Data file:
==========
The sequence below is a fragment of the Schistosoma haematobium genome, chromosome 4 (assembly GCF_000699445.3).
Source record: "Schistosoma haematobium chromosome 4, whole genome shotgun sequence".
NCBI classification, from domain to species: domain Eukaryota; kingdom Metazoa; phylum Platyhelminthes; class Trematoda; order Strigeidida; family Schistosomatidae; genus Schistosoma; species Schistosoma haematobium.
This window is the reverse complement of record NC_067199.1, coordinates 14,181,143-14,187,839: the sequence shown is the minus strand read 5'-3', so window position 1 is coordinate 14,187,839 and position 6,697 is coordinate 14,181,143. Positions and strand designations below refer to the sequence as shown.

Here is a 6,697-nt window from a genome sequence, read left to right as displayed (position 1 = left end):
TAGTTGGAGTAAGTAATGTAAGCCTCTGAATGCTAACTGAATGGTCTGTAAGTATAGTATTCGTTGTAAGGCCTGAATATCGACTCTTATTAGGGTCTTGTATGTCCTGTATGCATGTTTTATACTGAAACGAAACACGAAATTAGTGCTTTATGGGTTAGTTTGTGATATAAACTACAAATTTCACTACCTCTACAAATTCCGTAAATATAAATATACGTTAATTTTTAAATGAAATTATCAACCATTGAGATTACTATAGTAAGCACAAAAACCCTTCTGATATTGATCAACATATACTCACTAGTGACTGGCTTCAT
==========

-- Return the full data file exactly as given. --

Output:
The sequence below is a fragment of the Schistosoma haematobium genome, chromosome 4 (assembly GCF_000699445.3).
Source record: "Schistosoma haematobium chromosome 4, whole genome shotgun sequence".
NCBI classification, from domain to species: domain Eukaryota; kingdom Metazoa; phylum Platyhelminthes; class Trematoda; order Strigeidida; family Schistosomatidae; genus Schistosoma; species Schistosoma haematobium.
This window is the reverse complement of record NC_067199.1, coordinates 14,181,143-14,187,839: the sequence shown is the minus strand read 5'-3', so window position 1 is coordinate 14,187,839 and position 6,697 is coordinate 14,181,143. Positions and strand designations below refer to the sequence as shown.

Here is a 6,697-nt window from a genome sequence, read left to right as displayed (position 1 = left end):
TAGTTGGAGTAAGTAATGTAAGCCTCTGAATGCTAACTGAATGGTCTGTAAGTATAGTATTCGTTGTAAGGCCTGAATATCGACTCTTATTAGGGTCTTGTATGTCCTGTATGCATGTTTTATACTGAAACGAAACACGAAATTAGTGCTTTATGGGTTAGTTTGTGATATAAACTACAAATTTCACTACCTCTACAAATTCCGTAAATATAAATATACGTTAATTTTTAAATGAAATTATCAACCATTGAGATTACTATAGTAAGCACAAAAACCCTTCTGATATTGATCAACATATACTCACTAGTGACTGGCTTCAT